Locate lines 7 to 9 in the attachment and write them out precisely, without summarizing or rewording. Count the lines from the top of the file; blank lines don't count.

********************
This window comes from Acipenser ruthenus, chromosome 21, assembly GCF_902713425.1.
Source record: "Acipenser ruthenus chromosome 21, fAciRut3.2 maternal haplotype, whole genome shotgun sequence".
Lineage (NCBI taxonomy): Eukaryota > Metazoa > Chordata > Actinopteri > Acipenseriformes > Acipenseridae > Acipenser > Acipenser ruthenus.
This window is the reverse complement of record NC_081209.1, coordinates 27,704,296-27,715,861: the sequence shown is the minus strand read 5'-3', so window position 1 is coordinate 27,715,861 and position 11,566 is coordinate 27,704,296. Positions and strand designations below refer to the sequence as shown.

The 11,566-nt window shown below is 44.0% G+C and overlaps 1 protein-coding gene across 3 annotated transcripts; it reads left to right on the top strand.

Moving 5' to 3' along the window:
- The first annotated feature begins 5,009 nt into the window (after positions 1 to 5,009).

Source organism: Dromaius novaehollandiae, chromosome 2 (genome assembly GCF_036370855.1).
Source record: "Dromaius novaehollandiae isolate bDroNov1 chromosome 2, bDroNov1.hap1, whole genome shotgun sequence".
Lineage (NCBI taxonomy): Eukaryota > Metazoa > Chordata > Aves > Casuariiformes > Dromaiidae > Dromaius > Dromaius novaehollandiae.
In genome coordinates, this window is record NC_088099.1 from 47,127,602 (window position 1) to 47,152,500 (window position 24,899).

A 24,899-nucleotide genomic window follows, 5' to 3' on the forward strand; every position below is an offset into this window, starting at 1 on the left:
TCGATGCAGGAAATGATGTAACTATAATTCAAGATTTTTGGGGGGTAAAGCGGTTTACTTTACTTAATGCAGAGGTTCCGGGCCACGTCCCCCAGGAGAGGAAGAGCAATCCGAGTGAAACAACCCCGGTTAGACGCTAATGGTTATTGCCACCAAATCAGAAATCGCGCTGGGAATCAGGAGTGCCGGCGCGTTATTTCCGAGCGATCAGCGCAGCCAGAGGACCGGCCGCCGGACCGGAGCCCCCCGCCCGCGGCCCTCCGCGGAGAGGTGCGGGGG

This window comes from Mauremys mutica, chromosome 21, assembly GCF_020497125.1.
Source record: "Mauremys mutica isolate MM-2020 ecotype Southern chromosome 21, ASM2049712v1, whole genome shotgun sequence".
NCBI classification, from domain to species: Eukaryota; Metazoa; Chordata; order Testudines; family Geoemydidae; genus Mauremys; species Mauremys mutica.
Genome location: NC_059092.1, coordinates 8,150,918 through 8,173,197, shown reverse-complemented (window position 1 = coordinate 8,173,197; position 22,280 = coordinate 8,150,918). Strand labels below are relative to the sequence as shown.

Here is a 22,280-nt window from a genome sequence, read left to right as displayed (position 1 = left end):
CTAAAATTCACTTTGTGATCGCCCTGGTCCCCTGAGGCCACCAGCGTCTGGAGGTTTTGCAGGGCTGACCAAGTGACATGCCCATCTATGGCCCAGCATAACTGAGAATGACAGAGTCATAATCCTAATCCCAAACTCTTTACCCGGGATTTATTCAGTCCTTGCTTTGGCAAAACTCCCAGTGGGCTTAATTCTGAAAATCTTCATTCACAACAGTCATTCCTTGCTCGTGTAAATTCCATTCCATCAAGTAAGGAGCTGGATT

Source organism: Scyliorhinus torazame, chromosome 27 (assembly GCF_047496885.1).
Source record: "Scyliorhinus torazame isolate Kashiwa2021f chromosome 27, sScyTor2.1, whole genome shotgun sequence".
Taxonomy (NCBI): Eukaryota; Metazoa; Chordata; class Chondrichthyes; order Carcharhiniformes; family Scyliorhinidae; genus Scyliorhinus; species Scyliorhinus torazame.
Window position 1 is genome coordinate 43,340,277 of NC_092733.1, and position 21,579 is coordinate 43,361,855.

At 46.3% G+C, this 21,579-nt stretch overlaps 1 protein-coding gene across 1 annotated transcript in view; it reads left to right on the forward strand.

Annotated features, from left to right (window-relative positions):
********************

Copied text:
- The first annotated feature begins 5,009 nt into the window (after positions 1 to 5,009).

Source organism: Dromaius novaehollandiae, chromosome 2 (genome assembly GCF_036370855.1).
Source record: "Dromaius novaehollandiae isolate bDroNov1 chromosome 2, bDroNov1.hap1, whole genome shotgun sequence".